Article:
I'm a complete noob and I'm not sure if my case translates to the case you're describing, but I'll have an attempt and accept criticism.
From my experience, the problem with F1-score is that it doesn't consider true-negatives. This means that in the case of heavily inbalanced datasets, the false-positives (when considering the minority class) will dominate, since we do not consider how big the proportion of false-positives is of all the negatives.
Consider a classifier predicting like this:
Of all the positives, things are looking good, but the F1-score will punish this model by the relation between false-positives and true-positives.
But what if those 100 false-positives come from a set of 1000 negatives, which means the classifier has a 10% chance of predicting a false-positive - compared to if that is from a million negatives, in which case the chance is 0.0001%. The latter is more impressive. This is not a problem when considering models trained on the same datasets, but the F1-score requires a bit more context to understand what it translates to in terms of performance, and especially when comparing across datasets.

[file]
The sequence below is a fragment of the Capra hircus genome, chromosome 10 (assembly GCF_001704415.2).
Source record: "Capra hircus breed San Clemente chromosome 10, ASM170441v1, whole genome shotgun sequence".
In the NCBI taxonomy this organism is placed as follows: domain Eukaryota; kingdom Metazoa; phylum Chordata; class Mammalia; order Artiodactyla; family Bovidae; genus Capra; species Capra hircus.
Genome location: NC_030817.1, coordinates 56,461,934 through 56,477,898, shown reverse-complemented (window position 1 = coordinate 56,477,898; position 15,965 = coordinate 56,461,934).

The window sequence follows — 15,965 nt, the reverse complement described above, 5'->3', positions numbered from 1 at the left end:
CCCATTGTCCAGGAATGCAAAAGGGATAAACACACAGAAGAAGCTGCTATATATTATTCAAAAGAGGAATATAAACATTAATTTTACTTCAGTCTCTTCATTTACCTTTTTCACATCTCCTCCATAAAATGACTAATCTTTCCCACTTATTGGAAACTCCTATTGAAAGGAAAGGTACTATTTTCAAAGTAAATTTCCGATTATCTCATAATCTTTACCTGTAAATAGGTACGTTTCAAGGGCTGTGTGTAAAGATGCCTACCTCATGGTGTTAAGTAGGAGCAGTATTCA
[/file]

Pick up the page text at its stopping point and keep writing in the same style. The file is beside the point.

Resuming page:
I believe the Matthews_correlation_coefficient solves the problem by considering all 4 elements of the confusion-matrix.
If we plot the MCC-score as true-negatives approaches infinity, we see that MCC increases, since the proportion of false-positives gets smaller and smaller.
I still need to test the metric on more cases, and I don't know if this relation is only apparent with small numbers like in my example.